Both the United States Food and Drug Administration (FDA) and Health Canada approve the distribution of GM crops. Several GM animals are in the late stages of investigation (safety tests) but are not approved for marketing at this point. Two genetically modified animals currently in the pipeline are the Enviropigâ„¢ (Ontario Pork, ON) and AquAdvantageâ„¢ Salmon (AquaBounty Technologies Inc., MA).

Unlike several countries around the world, GM-foods are currently not required to be labeled in North America. Several organizations like are advocating that consumers have the right to know that they’re eating.

Personal Opinion

I can’t say that I eat only organic food although I do try and buy local, fresh produce as much as possible, which typically is organic. Eating organic can get expensive and is not always available readily and I’m neither going to break the bank nor starve. Unfortunately, I can’t say “Ignorance is Bliss”because I am aware that there are limited studies regarding the safety of GM-foods. I will say this: I am a strong advocate for free-will and personal choice and the lack of labeling of GM-foods does bother me. I say label the food and the consumer decide!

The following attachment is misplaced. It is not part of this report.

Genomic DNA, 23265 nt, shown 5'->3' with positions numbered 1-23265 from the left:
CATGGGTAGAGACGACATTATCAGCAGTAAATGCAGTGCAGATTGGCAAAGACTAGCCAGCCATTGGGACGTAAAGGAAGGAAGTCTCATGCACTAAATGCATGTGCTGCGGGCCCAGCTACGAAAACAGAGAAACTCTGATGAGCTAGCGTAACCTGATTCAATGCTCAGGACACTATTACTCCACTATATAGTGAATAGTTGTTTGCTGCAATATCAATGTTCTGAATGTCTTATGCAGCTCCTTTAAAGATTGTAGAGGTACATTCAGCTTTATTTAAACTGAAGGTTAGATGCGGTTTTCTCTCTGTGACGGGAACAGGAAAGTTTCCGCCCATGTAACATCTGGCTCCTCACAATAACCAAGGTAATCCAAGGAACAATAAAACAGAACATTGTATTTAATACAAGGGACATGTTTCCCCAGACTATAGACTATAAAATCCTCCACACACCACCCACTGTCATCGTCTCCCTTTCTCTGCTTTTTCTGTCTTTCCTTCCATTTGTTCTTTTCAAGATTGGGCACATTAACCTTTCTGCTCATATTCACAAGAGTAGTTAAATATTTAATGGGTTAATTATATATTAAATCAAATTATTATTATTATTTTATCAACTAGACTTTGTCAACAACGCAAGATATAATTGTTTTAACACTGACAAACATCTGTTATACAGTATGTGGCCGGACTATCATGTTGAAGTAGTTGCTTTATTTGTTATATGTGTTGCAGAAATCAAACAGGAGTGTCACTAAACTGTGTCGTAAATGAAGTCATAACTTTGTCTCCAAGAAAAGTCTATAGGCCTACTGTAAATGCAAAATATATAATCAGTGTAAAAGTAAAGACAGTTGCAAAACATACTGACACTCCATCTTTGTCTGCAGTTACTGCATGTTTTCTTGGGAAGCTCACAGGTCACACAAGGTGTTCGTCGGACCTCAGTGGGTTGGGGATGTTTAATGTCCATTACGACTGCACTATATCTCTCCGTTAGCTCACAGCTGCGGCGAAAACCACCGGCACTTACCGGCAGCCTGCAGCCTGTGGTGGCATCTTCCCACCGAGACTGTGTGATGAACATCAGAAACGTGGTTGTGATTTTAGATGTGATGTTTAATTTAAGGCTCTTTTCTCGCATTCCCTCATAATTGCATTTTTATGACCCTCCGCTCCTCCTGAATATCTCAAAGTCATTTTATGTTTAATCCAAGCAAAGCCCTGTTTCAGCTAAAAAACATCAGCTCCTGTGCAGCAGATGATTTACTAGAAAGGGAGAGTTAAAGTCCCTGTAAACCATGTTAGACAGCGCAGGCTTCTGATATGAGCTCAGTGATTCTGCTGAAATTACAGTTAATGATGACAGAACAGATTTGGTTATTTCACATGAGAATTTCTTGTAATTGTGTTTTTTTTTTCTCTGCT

1. A. Constable et al. History of safe use as applied to the safety assessment of novel foods and foods derived from genetically modified organisms. Food and Chemical Toxicology. 2007;45(12):2513-2525.

2. Krentz C. Perceived and potential human health risks associated with consumption of genetically modified animals. National Collaborating Centre for Environmental Health. 2013

3. Verma C, et al. A Review on Impactsof Genetically Modified Food on Human Health. The Open Nutraceuticals Journal. 2011;4:3-11.

4. Natural Standard.2013.Organic Food. Accessed on August 2,2013 from

5. Cichosz G, Wiackowski SK. Genetically modified food – great unknown (Abstract). PolMerkurLekarski. 2012;33(194):59-63.

About the Author

Visit to view the article’s pictures.

I’m a Pharmacist, Personal Chef, and Lifestyle Model working to develop a culinary and lifestyle television show called Savvy Chic Cuisine. The show is tailored for today’s progressive cooks and health-conscious viewers and will combine chic, contemporary cuisine with savvy health tips.

6 thoughts on “Summary of Genetically Modified Foods by Ruby Deubry